Looking forward, Google and Apple will most likely compete in areas beyond just smartphone operating systems and Web browsers. Both companies have photo-editing software, but the real battles will be for distribution rights for placement of content in Apple’s iTunes Store and Google’s YouTube.
However, there are areas where Google and Apple do not overlap.
“It’s easy to focus on the competitive aspect, but by and large the two companies don’t compete much, because they have very different businesses for the most part,” Mr. Howe said. “They’re competitors in the phone business, they’re seeing each other more often, but actually they have very different value propositions.
“In the services business they are mostly complementary,” he said. “For example, I don’t see Apple throwing Google Maps anytime soon, although they did just buy a mapping company.
“In terms of hardware they are not competitive.”
Comparing Apple to Android
The Verizon-Google deal promises to bring more Android devices to market and could mean an end to the iPhone craze (see story).
While that may be a bit far-fetched, with the iPhone still holding a commanding lead in market share compared to Google’s Android-based handsets, Apple has taken notice. Some analysts speculate that Apple may even be rethinking its single-carrier approach.
“In terms of mobile phone software products, they offer competing solutions, so clearly there is some conflict there and they’re working that out,” Mr. Howe said. “One could argue that both Google and Apple offer email services, and they do, but in that area they’re basically competing for a pretty small business.”
One area where the two companies are not competing is advertising.
Also, the two companies’ smartphone strategies are vastly different.
Android is a very small part of Google’s business, while iPhone is a very large part of Apple’s. Clearly the iPhone’s market share is going up, while the Verizon-Android partnership is, as of yet, unproven.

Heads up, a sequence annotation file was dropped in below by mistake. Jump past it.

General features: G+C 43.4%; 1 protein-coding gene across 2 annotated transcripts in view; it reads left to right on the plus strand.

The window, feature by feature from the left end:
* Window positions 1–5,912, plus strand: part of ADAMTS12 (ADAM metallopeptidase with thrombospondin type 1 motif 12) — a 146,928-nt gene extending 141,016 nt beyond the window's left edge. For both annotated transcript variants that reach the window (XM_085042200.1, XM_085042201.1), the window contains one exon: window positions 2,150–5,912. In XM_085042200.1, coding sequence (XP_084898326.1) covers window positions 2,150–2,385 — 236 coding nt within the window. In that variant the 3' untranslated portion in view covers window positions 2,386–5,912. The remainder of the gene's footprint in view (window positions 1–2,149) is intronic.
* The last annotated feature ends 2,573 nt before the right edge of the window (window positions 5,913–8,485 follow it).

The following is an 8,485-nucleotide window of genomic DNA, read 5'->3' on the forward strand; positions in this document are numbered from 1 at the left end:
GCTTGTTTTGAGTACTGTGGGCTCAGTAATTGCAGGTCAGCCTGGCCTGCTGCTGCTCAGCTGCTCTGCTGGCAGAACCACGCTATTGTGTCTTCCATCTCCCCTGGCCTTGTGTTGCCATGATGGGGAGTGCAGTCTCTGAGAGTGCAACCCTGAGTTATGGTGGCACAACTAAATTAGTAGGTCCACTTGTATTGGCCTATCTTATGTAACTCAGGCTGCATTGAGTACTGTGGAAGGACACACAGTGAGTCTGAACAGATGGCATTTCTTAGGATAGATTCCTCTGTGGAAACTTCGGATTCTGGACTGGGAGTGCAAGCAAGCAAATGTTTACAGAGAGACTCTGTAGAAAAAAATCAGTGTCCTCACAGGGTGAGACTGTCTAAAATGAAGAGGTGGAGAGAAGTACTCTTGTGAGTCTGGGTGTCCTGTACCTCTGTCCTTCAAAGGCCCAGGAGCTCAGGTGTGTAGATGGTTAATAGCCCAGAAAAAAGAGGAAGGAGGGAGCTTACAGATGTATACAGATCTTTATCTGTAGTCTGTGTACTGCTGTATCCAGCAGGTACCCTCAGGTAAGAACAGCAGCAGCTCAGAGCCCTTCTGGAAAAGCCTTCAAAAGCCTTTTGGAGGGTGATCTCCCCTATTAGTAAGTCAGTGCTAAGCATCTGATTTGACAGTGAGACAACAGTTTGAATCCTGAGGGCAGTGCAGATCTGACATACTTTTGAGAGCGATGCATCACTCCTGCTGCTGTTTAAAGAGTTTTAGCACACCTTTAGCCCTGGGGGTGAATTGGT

“It revolves around products to be delivered later, so we don’t know,” Mr. Howe said. “It’s a little early to speculate that Google will be a threat to Apple, and it will take a few years for them to become a threat.
“Even though there will probably be 10 Android devices on the market by the holiday season, people only buy expensive new smartphones so often.”
With the FTC’s concerns addressed, Apple and Google will go about their business.
However, the issues of cooperation and competition between the two companies will not die down anytime soon.
“I think of it as a state of ‘coopertition,’ elements that are competitive and elements that are coorperative," said Charles Golvin, Santa Cruz, CA-based analyst for Forrester Research. “There is a whole bunch of Google technology inside of the iPhone such as Google Maps and YouTube."
Google’s search engine is on the iPhone, technology that Google is providing that is deeply integrated into the iPhone to so users can get the best experiences of the Web.
The companies come at the market differently, and while it is easy to consider the Android platform a competitor to the iPhone, Google’s endeavor in mobile, just like on the Web, is to be everywhere.
For Google, Android is a reach play and any revenue the company may make down the road is gravy.
“It’s not like Android is the be-all-and-end-all of Google’s mobile approach,” Mr. Golvin said. “They make apps for BlackBerry and Symbian, and they want their services to be the best they can be on as many mobile phones as possible.
“It doesn’t matter to them if customers are using a Google product on an iPhone, BlackBerry, Android, Symbian or even Windows Mobile,” he said.
“Apple is all about making the iPhone as successful as possible, while Google is interested in extending their reach as far as they possibly can.”
Related content: Manufacturers, Google, Android, Chrome, Apple, iPhone, iPod touch, iTunes, App Store, Safari, Arthur Levinson, Federal Trade Commission, FTC, Eric Schmidt, Ross Rubin, NPD Group, Al Gore, Bill Campbell, Carl Howe, Yankee Group, YouTube, Charles Golvin, Forrester Researc